M WOODS is delighted to present Trance, a solo exhibition by artist Tianzhuo Chen in the museum’s location in 798 Art Zone. This exhibition will be Chen’s largest solo exhibition in China to date and centers around a new 12-hour long performance of the same name.
Presenting new work in conjunction with some of Chen’s most representative pieces, the exhibition will provide a comprehensive overview of the artist’s multidisciplinary practice that combines moments from previous exhibitions and performances from 2014 to the present. Artists based in China that have grown up after the turn of the millennium are, in many ways, the country’s first generation of contemporary art creators with a diverse global vision. With cultural background and identity no longer isolated topics in need of clarification, these artists engage with a wide array of subjects within the framework of a broader social, political, and economic context.
Having established a distinct voice in contemporary art, Tianzhuo Chen adopts an eclectic and multidisciplinary practice that includes performance, installation, video, photography, and work on paper, oftentimes skilfully merging all these elements in his complex and hypnotic all-encompassing performances that blur the boundaries between exhibition and theater. Appearing within his work are fragmented pieces of information and symbols derived from sources such as electronic music, religion, club culture, cartoons, and Butoh, a form of Japanese dance theater. These wide-ranging and seemingly disparate sources are synthesized effortlessly by the artist to unpredictable and surprising chemistry. It is a process not unlike our own experiences surfing the web, where similarly, a vast array of information and material is available to be seen, used, and absorbed, all at the click of a mouse.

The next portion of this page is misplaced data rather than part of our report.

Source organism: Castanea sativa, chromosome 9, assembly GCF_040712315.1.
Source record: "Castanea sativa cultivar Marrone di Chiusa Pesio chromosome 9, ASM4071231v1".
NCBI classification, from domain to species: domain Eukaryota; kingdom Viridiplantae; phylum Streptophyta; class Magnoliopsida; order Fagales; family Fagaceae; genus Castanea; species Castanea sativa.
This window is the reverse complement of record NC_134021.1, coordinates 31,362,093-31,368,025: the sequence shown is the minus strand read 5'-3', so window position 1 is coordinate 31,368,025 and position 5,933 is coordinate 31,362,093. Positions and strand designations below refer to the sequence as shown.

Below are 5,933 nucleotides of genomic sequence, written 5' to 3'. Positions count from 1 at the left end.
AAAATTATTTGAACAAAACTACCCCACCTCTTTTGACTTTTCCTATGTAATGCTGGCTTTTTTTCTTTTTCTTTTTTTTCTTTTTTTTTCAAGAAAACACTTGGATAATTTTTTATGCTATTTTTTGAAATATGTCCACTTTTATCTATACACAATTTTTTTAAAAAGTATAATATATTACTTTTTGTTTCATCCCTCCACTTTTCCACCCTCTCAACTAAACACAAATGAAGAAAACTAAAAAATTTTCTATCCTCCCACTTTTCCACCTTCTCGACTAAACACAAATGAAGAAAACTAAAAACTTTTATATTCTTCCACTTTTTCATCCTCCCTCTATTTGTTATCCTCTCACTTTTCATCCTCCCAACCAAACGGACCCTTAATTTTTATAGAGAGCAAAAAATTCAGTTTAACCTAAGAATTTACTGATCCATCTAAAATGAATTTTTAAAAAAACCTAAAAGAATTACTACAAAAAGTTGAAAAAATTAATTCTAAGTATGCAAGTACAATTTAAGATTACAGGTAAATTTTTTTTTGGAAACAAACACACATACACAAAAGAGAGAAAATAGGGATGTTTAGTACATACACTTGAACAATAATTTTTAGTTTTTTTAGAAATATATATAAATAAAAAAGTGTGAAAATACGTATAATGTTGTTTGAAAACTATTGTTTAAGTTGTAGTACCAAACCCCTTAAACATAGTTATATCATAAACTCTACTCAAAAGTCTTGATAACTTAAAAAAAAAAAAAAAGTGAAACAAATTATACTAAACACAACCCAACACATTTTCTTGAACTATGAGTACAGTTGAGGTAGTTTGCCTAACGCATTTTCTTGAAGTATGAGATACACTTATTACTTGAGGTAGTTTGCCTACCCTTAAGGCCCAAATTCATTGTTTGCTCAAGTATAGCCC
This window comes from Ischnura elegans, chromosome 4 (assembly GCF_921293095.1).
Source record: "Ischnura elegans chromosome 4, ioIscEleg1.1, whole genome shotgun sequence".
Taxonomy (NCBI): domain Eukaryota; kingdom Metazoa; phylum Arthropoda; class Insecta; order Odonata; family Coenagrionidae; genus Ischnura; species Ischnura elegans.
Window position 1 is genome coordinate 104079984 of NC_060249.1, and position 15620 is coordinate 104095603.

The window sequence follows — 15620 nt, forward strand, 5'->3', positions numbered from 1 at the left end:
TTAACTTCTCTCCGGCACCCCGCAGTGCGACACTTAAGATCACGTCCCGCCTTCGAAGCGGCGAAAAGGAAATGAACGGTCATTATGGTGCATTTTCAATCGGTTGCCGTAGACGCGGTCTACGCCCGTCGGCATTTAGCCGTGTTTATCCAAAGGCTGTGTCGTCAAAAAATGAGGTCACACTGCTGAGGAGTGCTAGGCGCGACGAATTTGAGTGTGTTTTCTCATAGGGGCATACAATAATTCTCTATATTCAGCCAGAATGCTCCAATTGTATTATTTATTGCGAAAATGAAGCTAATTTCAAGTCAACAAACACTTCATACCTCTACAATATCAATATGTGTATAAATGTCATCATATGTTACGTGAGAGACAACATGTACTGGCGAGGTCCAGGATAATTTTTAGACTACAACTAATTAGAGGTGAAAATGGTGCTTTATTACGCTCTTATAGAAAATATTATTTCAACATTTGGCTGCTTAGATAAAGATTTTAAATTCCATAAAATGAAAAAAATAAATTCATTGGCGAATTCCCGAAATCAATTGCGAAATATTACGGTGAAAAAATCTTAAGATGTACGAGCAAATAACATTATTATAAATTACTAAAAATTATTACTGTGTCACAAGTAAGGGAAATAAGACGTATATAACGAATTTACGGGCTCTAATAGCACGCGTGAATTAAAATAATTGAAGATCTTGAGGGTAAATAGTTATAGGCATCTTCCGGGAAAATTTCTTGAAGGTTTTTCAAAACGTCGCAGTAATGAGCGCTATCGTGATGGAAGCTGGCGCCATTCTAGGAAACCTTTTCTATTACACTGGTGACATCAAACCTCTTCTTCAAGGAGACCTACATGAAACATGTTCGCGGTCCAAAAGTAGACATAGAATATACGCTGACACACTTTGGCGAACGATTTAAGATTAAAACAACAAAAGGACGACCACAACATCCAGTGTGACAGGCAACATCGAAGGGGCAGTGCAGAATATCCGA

Although Chen’s work can be puzzling in its novelty and absurdity, it is not the artist’s intention to induce confusion, or to force viewers to unpack the meanings of each symbol and detail in order to understand his work. Rather, Chen seeks to create an alternative world, ambiguous in nature and situated somewhere between everyday reality and illusion, which demands the visitor’s visual, aural, and total physical sensory experience.